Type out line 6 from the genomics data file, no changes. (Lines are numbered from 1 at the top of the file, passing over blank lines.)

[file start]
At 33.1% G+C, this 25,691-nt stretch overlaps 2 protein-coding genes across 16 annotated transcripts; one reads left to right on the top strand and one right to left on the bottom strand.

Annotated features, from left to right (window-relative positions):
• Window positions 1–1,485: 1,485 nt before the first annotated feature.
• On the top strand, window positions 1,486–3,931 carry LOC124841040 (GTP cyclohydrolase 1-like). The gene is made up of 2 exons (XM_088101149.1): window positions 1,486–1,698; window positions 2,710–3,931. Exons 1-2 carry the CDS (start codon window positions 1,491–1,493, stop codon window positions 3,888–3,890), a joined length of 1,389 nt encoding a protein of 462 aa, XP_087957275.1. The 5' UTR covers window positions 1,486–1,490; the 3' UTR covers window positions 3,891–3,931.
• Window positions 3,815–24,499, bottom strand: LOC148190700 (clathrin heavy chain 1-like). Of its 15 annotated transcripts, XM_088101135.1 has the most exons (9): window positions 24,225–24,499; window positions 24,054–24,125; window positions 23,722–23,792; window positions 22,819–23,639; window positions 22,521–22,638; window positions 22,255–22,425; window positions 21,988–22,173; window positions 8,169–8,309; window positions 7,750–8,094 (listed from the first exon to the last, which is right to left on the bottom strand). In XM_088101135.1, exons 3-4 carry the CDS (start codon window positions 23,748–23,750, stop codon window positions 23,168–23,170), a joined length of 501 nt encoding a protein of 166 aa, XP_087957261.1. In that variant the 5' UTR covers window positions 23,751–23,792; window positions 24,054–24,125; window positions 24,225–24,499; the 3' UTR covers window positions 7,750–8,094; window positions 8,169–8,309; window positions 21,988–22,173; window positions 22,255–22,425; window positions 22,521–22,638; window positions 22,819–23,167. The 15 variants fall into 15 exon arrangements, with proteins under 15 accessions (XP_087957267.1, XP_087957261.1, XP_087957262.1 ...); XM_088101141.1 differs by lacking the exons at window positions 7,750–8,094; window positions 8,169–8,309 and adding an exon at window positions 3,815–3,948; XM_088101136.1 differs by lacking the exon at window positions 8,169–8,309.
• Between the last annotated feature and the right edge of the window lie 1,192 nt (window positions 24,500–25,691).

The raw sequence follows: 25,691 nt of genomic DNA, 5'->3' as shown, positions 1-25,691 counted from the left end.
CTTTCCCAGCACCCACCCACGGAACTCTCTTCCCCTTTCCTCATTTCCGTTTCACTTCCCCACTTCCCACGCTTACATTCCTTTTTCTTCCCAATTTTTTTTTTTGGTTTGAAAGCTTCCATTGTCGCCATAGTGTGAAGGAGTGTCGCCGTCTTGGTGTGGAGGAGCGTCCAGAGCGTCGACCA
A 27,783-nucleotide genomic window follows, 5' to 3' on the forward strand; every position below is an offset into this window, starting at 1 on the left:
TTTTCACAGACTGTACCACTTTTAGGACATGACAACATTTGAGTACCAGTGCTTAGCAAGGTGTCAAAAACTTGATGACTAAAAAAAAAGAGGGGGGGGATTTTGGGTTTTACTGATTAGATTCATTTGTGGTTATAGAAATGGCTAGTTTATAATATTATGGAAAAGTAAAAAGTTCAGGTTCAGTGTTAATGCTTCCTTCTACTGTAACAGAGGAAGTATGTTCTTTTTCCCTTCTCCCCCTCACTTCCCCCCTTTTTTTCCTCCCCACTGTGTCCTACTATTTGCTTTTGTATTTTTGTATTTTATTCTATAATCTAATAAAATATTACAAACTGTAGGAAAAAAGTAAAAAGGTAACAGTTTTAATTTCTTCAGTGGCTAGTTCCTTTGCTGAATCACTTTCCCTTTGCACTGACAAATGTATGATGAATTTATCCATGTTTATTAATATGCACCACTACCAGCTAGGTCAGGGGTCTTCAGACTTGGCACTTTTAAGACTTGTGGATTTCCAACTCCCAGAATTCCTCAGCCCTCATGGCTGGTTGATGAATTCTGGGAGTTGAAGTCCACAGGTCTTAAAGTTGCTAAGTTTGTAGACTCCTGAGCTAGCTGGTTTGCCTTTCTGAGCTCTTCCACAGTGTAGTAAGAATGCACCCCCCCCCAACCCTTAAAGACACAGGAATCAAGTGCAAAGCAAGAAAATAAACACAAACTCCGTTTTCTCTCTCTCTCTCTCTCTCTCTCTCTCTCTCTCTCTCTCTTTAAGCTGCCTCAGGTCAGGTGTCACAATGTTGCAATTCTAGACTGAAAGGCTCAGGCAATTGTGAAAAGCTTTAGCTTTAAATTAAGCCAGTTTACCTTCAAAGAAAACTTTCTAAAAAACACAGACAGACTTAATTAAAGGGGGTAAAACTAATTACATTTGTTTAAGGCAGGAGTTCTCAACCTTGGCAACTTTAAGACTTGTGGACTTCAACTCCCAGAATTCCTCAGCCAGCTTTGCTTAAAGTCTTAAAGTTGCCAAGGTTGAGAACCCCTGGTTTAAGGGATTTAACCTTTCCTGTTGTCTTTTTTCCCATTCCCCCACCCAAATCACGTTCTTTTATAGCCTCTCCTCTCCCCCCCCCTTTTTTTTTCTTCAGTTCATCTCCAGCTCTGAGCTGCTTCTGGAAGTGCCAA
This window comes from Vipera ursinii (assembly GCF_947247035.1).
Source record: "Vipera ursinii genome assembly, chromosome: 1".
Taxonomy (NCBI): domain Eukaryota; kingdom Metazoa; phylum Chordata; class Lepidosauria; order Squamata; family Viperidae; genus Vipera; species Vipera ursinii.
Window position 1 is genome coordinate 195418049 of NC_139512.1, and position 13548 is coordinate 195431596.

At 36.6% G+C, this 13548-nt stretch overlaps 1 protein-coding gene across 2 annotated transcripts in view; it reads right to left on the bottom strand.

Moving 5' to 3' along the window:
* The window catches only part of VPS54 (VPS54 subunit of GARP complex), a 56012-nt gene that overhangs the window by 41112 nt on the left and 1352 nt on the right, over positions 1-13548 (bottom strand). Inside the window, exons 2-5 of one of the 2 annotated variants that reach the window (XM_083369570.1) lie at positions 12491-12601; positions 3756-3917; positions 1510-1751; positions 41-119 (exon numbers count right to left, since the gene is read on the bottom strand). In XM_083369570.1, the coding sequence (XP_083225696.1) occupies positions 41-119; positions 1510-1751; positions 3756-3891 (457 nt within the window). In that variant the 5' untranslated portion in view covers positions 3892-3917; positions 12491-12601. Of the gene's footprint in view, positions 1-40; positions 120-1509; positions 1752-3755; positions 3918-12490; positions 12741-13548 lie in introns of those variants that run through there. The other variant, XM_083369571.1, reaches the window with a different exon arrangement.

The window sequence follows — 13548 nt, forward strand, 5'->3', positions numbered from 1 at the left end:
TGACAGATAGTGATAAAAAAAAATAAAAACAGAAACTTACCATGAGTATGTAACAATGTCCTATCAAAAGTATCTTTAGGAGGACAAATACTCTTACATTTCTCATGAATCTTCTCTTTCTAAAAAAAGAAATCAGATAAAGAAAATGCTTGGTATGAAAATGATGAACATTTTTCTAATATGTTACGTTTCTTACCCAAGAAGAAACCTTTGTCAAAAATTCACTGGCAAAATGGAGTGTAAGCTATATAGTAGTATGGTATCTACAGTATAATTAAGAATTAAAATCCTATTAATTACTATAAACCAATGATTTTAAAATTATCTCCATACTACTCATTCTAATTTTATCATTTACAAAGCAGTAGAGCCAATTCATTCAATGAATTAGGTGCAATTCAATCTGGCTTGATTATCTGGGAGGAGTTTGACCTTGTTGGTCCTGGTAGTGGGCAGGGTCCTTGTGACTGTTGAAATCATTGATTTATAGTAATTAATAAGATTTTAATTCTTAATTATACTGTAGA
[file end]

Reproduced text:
• Between the last annotated feature and the right edge of the window lie 1,192 nt (window positions 24,500–25,691).